Coromandel lacquer screen

Coromandel lacquers take their name from the east coast of India, where they were landed from Chinese junks to be transferred to ships of Indian companies. These objects, which were most often intended in China to be offered to high dignitaries, were indeed widely imported into Europe, from the reign of Kangxi (1661-1722). When they arrived, they were incorporated into wealthy homes or were dismantled to be reused as decorative panels by furniture makers.

These works are made using a wooden frame covered with fabric and several layers of lacquer, a vegetable resin that polymerizes on contact with air. The decoration is then engraved in hollow, the contours remaining in relief, then painted using red, blue, green and white pigments, which contrast with the polished lacquer background varying from brown to black.

On the reverse of this screen are gilded inscriptions listing the people who contributed to offering it to a high military officer. On the front unfolds, in a frame where objects linked to the culture of scholars alternate with auspicious symbols, the residence of General Guo Ziyi (697-781), who is celebrating his birthday. A procession arrives from the right to introduce itself to the master of the house, who is enthroned in the central pavilion, while the left of the composition is devoted to the description of the women's quarters. This iconography is a classic subject on the screens of this period.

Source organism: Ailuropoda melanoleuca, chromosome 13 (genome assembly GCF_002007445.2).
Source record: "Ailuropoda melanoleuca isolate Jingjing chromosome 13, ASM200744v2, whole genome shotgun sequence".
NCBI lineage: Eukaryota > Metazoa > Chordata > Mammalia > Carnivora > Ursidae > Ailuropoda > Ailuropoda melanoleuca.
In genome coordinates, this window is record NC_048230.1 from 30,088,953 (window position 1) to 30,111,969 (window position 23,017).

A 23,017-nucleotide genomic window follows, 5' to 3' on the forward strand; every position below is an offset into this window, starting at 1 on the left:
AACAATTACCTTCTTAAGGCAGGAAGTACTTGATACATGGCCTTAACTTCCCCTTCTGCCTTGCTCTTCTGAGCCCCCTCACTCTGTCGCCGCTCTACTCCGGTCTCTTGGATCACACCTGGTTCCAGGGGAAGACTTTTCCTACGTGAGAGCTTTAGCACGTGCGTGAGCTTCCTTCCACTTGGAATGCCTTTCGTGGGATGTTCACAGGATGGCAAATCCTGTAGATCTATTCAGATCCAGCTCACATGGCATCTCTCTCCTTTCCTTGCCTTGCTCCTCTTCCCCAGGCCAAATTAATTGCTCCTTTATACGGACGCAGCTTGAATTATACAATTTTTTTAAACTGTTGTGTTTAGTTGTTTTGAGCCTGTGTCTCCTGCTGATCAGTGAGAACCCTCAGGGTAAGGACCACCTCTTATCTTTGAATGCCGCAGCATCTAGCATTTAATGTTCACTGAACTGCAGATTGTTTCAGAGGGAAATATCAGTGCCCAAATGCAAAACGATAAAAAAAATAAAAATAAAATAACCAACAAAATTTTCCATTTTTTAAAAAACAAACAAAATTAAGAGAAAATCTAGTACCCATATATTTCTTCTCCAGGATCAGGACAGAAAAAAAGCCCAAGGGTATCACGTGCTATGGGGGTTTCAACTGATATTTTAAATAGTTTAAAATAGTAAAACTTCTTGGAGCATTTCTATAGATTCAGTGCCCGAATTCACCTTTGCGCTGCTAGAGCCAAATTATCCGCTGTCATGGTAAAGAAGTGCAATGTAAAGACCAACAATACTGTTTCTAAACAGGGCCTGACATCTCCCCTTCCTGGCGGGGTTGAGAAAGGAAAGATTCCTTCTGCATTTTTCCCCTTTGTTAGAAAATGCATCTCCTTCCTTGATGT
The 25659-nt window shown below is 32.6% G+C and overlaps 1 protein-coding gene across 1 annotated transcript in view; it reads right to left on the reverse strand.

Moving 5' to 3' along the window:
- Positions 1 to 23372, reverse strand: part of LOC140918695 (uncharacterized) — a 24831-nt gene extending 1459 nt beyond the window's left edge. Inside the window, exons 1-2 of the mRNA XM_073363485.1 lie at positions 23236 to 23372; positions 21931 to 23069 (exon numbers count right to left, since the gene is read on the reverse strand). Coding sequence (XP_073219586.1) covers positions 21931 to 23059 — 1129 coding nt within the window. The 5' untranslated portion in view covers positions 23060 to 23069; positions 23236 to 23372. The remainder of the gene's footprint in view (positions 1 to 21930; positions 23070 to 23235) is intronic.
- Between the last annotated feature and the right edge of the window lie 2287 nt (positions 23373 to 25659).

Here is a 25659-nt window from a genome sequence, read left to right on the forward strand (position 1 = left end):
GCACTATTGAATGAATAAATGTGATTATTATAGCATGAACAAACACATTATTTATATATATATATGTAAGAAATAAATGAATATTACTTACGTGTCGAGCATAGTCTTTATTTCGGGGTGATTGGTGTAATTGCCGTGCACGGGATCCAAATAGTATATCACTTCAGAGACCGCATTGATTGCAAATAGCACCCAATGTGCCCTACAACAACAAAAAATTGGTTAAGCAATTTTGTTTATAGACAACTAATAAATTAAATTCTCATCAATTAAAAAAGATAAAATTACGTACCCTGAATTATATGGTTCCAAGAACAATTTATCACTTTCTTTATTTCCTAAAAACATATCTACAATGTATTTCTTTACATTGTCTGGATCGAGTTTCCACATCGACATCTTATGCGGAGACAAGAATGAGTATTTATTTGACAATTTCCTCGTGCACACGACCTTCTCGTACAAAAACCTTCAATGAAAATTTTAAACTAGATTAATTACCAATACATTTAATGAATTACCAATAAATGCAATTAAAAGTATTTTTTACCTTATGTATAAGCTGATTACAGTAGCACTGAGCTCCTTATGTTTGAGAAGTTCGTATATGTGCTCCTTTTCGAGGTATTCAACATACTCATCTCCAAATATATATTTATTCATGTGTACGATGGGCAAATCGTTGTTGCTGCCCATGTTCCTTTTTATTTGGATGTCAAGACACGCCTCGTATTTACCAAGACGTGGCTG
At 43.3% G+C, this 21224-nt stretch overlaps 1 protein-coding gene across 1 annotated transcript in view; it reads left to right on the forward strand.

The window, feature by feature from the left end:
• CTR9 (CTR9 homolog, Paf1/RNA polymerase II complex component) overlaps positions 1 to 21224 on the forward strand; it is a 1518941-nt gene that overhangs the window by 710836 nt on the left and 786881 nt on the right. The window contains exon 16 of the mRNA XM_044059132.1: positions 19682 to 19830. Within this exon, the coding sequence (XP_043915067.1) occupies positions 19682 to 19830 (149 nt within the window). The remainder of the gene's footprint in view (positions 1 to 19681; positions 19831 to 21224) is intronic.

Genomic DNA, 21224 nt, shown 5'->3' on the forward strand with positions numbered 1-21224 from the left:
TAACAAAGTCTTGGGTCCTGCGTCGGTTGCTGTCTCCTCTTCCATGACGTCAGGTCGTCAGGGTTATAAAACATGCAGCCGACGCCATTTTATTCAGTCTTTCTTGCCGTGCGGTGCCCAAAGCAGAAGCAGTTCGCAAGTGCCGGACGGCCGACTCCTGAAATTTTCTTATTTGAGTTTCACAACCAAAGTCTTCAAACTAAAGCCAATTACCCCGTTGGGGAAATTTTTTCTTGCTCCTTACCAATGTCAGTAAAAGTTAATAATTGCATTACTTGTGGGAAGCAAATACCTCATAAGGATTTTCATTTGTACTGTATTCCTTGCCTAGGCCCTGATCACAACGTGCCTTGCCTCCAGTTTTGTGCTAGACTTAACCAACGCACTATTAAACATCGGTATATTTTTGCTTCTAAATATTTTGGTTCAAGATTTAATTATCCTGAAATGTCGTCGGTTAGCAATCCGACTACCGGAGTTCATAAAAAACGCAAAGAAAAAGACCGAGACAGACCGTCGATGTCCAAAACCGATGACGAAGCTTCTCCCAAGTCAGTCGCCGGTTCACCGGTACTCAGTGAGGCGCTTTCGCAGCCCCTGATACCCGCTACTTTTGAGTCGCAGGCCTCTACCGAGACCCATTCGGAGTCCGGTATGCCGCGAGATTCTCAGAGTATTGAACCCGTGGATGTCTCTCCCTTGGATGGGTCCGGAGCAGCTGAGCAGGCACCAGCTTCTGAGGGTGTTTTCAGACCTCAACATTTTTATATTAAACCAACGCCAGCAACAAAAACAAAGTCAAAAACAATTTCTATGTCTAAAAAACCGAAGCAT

Coromandel lacquer screen
Qing dynasty (1644-1912), Kangxi reign (1661-1722)
Lacquered wood
H.282 cm; L.552 cm
MC 9808

Gift of the Society of Friends of the Cernuschi Museum, 1988

Photo credit :

© Paris Museums / Cernuschi Museum


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